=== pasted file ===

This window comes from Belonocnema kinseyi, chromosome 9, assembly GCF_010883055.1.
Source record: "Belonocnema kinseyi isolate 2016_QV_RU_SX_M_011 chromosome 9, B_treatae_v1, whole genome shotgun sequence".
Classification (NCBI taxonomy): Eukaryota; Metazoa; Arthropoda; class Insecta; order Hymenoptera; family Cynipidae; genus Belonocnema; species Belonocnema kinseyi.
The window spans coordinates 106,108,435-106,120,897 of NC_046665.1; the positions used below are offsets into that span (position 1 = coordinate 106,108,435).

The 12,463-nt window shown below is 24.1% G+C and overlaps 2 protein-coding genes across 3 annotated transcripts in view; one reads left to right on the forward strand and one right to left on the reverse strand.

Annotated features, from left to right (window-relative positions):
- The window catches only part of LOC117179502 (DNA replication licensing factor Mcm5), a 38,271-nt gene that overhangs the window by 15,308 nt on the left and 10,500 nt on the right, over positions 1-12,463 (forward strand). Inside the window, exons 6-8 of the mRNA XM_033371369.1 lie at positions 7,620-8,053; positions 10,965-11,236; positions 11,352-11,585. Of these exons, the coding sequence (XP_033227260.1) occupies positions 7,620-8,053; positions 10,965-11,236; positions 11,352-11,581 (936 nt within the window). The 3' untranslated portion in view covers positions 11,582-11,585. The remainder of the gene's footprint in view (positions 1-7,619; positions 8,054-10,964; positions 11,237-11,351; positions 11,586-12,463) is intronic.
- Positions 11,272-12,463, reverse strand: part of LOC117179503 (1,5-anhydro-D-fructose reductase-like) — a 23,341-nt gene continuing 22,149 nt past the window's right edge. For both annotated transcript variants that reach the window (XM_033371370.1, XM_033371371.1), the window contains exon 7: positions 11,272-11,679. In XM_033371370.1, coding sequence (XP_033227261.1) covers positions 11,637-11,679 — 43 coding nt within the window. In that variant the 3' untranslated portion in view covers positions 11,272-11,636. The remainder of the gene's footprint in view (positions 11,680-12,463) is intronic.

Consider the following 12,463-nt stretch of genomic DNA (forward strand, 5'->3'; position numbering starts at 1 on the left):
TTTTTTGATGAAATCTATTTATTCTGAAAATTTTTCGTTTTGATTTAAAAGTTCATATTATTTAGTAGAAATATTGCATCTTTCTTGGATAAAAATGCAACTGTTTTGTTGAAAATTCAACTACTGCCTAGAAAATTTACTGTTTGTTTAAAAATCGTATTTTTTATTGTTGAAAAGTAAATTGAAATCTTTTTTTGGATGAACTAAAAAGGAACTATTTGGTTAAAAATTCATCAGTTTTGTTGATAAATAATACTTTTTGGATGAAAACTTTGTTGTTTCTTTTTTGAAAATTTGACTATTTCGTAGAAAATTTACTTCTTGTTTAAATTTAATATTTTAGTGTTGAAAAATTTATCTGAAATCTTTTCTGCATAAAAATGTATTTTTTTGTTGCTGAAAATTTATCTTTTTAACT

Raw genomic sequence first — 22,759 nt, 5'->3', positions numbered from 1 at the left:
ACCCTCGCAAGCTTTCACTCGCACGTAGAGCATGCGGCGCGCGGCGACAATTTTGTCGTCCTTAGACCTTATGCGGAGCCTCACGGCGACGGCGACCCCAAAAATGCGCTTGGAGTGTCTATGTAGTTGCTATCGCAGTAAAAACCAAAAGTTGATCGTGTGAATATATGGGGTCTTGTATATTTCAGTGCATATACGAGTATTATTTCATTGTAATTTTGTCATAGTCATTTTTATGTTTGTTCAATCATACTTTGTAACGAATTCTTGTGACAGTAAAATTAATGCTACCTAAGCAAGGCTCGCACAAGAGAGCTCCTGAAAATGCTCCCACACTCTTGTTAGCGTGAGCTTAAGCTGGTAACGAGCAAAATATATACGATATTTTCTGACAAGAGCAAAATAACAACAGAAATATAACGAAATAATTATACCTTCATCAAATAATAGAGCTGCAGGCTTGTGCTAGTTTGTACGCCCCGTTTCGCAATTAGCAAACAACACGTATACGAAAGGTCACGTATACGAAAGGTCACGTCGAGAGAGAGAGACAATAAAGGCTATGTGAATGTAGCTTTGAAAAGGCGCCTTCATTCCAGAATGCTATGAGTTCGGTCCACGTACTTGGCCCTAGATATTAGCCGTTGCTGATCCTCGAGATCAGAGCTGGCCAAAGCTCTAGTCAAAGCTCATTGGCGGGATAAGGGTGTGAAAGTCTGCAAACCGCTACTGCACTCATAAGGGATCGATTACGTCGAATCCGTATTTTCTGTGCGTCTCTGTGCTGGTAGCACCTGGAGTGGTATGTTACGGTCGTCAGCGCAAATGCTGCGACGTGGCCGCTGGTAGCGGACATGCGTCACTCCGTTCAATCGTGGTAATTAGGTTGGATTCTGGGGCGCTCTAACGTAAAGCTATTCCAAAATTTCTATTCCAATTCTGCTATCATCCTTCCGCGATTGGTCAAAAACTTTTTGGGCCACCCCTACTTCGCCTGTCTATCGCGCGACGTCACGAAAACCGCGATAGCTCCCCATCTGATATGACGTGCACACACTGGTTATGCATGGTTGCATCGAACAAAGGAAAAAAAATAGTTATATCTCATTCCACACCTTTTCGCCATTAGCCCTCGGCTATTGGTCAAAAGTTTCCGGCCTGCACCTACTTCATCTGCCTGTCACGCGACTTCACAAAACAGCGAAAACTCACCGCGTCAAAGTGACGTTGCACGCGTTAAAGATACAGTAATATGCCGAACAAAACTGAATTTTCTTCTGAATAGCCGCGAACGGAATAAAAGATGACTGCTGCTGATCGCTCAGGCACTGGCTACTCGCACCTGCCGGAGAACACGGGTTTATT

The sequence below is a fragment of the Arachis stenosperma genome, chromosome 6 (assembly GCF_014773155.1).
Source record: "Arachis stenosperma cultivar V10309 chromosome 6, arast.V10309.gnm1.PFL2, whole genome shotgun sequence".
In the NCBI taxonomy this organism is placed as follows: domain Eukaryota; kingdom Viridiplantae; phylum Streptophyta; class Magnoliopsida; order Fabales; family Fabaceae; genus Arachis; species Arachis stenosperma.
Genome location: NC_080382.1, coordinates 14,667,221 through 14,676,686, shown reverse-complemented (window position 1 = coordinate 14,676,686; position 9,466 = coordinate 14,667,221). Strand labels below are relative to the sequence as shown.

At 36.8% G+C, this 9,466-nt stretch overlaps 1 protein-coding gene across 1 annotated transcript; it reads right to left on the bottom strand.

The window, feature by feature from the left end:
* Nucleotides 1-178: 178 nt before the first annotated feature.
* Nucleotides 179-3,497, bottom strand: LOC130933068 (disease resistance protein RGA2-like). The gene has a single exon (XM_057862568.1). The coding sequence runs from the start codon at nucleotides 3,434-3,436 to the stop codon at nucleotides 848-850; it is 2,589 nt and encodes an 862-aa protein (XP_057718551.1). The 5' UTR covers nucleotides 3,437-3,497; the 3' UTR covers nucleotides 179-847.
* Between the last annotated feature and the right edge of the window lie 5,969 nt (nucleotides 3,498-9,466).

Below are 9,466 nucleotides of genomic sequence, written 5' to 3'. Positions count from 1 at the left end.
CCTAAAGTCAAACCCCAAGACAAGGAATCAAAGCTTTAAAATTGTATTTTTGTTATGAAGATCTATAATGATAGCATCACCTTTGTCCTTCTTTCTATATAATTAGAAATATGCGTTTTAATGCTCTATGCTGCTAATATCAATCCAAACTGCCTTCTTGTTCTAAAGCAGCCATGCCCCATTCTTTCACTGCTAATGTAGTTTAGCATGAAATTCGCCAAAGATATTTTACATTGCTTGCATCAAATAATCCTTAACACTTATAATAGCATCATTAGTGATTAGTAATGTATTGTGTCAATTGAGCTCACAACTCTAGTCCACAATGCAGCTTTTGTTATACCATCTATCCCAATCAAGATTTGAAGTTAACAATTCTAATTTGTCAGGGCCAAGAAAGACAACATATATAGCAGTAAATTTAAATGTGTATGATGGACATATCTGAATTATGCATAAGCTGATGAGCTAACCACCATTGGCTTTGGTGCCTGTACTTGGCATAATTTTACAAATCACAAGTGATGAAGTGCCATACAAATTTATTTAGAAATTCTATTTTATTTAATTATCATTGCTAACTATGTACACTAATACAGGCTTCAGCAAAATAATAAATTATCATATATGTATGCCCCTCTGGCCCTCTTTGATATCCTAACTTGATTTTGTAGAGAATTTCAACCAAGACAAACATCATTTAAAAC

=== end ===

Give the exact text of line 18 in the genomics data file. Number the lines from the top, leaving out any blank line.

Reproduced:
The window, feature by feature from the left end: